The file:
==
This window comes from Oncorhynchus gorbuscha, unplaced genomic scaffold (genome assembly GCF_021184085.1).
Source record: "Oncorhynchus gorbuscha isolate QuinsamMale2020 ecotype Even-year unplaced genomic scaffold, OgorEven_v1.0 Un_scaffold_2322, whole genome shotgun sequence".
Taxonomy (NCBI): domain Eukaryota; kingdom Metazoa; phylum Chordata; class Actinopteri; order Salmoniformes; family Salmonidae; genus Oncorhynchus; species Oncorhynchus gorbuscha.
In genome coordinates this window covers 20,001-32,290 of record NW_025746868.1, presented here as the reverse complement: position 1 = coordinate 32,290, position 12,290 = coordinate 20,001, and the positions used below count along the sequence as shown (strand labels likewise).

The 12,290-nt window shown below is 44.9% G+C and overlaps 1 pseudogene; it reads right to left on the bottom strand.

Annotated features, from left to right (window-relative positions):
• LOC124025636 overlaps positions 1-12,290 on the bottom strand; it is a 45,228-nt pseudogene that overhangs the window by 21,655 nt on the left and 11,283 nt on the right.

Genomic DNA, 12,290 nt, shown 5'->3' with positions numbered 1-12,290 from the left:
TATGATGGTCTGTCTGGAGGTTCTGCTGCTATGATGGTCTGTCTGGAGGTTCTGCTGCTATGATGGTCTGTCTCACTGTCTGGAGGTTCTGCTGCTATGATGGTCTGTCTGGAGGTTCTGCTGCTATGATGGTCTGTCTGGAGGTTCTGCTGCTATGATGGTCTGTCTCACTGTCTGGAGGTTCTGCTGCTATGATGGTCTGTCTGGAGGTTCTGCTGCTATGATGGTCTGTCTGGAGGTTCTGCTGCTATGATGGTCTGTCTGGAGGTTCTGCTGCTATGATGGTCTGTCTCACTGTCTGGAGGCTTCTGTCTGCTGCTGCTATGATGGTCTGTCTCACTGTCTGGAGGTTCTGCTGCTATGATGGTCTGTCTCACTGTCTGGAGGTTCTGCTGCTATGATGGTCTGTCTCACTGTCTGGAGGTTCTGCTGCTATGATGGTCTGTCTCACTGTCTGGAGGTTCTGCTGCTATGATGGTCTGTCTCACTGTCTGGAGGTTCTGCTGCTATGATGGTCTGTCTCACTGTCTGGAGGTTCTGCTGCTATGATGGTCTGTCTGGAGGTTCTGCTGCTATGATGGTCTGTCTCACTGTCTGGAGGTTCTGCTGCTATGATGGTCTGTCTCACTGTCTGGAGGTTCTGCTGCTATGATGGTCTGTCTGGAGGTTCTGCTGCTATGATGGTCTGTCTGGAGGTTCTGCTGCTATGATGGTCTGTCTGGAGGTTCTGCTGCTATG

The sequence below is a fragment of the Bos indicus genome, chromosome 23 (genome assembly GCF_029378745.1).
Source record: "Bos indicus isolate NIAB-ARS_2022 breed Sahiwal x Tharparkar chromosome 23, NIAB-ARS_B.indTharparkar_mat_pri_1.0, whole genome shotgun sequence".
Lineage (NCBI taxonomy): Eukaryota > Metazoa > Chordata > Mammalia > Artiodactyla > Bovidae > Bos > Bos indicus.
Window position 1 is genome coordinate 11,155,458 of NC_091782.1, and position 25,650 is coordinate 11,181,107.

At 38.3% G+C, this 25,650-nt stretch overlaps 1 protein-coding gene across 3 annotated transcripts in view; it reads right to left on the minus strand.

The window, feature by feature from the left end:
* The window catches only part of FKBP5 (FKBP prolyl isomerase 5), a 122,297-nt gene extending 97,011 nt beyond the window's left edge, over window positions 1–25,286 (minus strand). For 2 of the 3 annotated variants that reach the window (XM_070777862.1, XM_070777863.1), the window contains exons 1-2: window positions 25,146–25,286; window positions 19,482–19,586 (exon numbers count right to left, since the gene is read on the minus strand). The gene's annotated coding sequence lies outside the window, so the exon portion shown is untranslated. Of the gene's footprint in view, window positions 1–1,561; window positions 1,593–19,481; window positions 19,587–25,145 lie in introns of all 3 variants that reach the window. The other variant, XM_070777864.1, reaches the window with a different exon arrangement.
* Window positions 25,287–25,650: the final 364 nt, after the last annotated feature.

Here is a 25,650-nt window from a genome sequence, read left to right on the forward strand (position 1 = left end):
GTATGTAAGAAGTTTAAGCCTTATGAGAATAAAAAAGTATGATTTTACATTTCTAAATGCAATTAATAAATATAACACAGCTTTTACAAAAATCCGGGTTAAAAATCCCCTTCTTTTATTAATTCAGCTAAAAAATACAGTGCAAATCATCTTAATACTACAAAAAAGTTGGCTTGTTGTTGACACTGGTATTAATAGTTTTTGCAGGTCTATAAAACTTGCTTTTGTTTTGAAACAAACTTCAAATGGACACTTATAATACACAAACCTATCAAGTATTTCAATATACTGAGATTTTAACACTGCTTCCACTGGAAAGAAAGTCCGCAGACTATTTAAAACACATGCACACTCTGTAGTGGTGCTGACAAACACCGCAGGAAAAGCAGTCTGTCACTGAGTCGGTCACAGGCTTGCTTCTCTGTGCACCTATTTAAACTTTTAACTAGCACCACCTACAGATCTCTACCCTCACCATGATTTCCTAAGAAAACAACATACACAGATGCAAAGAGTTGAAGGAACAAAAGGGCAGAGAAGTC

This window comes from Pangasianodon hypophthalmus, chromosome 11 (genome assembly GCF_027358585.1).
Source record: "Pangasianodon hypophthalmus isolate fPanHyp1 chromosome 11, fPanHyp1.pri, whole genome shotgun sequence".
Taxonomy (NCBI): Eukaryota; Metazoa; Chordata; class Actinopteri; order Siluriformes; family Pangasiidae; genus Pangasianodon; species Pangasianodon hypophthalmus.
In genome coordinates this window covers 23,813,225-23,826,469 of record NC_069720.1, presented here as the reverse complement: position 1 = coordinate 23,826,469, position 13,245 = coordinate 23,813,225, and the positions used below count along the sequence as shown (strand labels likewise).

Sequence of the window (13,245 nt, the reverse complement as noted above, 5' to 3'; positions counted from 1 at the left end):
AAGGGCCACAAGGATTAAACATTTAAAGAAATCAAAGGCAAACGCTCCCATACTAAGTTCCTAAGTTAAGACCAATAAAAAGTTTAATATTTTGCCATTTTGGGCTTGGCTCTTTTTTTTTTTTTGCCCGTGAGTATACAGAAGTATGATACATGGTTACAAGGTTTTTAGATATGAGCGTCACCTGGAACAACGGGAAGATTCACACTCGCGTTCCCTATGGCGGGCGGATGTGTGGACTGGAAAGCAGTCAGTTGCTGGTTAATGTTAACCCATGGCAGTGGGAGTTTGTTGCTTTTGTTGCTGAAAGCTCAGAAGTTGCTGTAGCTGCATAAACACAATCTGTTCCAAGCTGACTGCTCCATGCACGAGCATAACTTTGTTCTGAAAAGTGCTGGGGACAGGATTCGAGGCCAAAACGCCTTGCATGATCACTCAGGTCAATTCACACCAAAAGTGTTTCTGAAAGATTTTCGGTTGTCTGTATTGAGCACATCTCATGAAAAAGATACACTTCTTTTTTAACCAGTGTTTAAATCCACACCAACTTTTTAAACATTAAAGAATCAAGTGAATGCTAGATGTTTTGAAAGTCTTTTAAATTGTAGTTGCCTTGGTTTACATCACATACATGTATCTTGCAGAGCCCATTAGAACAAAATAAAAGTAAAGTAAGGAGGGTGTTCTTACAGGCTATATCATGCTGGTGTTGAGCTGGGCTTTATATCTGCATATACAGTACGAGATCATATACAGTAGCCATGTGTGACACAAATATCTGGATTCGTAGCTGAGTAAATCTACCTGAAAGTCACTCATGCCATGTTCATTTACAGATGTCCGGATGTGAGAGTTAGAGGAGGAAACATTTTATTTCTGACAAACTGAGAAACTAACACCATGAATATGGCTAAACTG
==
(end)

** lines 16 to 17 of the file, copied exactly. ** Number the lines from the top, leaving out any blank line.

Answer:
* The window catches only part of FKBP5 (FKBP prolyl isomerase 5), a 122,297-nt gene extending 97,011 nt beyond the window's left edge, over window positions 1–25,286 (minus strand). For 2 of the 3 annotated variants that reach the window (XM_070777862.1, XM_070777863.1), the window contains exons 1-2: window positions 25,146–25,286; window positions 19,482–19,586 (exon numbers count right to left, since the gene is read on the minus strand). The gene's annotated coding sequence lies outside the window, so the exon portion shown is untranslated. Of the gene's footprint in view, window positions 1–1,561; window positions 1,593–19,481; window positions 19,587–25,145 lie in introns of all 3 variants that reach the window. The other variant, XM_070777864.1, reaches the window with a different exon arrangement.
* Window positions 25,287–25,650: the final 364 nt, after the last annotated feature.